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Thought and Play in Musical Rhythm$
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Richard Wolf, Stephen Blum, and Christopher Hasty

Print publication date: 2020

Print ISBN-13: 9780190841485

Published to Oxford Scholarship Online: November 2019

DOI: 10.1093/oso/9780190841485.001.0001

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PRINTED FROM OXFORD SCHOLARSHIP ONLINE (oxford.universitypressscholarship.com). (c) Copyright Oxford University Press, 2021. All Rights Reserved. An individual user may print out a PDF of a single chapter of a monograph in OSO for personal use. date: 22 June 2021

Formative Processes of Durational Projection in “Free Rhythm” World Music

Formative Processes of Durational Projection in “Free Rhythm” World Music

Chapter:
(p.55) 2 Formative Processes of Durational Projection in “Free Rhythm” World Music
Source:
Thought and Play in Musical Rhythm
Author(s):

John Roeder

Publisher:
Oxford University Press
DOI:10.1093/oso/9780190841485.003.0003

Recent theories of meter have been enriched by consideration of the time cycles and nonisochronous beats found in many musical cultures. However, these theories do not apply to music in which pulse is irregular. In many instances of this sort of “free rhythm” found throughout the world, durations can still be measured, but in relation to immediately preceding durations rather than to a persistent metric grid. Christopher Hasty’s theory of durational projection addresses just this situation. This chapter applies it in analyses of a Persian āvāz, a flute solo from Papua New Guinea, and an ālāp performed by sitarist Budhaditya Mukherjee. The guiding question is not whether there “is” meter or what that meter “is,” but how durational projections guide perception of process, pitch structure, and form, and so can be incorporated into coherent narrative that attributes purpose to the specific free rhythms in extended passages of music.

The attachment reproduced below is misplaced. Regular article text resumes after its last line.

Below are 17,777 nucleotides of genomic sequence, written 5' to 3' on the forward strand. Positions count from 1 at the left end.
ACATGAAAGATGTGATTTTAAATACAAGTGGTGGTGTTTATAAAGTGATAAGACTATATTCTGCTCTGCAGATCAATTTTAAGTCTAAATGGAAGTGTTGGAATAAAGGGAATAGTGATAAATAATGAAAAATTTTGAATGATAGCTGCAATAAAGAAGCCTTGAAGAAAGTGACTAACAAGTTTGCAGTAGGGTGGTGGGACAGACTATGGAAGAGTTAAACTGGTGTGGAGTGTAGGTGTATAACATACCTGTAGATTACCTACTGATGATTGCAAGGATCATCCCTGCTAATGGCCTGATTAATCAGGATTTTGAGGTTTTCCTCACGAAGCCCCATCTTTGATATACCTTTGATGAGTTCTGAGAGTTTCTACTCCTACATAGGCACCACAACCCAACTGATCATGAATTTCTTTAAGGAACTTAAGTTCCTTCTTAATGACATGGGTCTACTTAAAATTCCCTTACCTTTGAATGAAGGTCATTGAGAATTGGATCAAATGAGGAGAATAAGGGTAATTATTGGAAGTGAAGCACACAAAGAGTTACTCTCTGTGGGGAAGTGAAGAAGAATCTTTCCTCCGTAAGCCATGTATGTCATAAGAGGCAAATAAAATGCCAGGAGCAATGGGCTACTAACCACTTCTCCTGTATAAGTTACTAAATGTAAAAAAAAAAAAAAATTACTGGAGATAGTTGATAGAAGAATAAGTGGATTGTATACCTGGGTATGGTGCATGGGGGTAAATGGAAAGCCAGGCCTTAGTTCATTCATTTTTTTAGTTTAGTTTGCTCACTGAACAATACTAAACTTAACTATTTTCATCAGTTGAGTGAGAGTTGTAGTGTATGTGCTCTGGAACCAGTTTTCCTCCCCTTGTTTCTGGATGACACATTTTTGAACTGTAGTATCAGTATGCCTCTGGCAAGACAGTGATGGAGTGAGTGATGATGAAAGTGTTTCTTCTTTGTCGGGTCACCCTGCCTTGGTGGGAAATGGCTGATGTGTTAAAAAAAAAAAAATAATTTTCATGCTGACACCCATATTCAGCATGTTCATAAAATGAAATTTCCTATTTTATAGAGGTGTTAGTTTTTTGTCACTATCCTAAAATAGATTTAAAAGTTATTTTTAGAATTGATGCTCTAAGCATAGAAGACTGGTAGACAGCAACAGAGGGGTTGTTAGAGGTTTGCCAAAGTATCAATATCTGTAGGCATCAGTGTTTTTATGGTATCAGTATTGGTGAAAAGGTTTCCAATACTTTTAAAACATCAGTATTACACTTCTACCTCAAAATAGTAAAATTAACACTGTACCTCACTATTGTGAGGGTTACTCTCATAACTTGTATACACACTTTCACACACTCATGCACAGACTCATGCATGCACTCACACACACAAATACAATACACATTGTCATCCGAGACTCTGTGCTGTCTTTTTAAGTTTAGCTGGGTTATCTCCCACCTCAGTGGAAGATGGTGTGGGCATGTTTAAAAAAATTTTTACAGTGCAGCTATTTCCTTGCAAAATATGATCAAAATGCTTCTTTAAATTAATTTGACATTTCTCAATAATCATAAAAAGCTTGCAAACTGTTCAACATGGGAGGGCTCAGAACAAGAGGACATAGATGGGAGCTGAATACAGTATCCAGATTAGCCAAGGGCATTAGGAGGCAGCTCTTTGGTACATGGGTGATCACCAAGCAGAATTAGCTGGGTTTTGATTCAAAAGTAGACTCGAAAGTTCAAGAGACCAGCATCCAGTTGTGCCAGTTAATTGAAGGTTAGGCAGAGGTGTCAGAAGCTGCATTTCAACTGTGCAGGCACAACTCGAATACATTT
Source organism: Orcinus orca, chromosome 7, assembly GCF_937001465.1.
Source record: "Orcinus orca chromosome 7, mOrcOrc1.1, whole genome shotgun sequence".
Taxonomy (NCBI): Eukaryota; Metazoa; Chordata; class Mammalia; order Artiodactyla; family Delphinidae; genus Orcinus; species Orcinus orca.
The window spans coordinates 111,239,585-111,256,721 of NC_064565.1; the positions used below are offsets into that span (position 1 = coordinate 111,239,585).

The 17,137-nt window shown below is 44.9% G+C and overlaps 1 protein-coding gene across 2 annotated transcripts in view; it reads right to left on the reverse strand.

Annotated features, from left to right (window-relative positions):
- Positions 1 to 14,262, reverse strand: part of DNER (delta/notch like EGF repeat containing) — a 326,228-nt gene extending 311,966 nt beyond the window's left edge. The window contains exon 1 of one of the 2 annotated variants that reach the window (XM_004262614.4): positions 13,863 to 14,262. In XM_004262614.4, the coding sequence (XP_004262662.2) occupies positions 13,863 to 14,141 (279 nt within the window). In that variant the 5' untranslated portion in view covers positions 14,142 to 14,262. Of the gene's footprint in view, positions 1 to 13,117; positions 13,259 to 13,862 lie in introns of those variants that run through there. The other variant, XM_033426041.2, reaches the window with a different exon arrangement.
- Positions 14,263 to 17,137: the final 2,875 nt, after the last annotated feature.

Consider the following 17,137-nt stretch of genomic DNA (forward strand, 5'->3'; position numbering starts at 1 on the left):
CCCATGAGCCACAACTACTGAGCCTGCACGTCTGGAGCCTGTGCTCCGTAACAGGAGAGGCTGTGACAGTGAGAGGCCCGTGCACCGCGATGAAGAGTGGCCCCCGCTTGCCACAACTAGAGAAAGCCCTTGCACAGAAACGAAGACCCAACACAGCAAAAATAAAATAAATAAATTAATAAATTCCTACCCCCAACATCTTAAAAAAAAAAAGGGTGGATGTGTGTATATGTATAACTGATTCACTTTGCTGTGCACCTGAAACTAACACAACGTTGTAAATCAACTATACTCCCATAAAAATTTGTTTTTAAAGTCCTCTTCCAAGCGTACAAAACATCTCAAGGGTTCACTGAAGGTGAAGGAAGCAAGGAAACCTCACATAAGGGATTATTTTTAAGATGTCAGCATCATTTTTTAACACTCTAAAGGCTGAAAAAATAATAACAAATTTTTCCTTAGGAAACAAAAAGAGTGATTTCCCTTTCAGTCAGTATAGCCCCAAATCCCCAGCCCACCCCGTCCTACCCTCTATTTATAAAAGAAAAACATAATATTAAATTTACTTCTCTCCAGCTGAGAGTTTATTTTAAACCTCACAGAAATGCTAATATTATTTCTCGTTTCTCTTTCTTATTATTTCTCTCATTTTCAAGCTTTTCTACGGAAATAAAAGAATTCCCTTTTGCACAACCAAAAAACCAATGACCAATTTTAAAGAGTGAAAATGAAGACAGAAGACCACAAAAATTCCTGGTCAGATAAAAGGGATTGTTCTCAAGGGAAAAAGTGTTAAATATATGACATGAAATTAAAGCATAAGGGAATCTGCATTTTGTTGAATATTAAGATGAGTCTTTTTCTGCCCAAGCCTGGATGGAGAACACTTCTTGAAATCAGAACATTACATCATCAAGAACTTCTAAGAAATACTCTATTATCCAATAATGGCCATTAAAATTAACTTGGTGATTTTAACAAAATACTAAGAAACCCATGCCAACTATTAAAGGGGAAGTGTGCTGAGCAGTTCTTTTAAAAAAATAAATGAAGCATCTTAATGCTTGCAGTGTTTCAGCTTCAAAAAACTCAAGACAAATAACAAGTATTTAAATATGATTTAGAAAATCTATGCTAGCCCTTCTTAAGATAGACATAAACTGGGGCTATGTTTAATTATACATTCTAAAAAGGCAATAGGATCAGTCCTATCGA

Keywords:   free rhythm, āvāz, ālāp, meter, Hasty, world music, analysis

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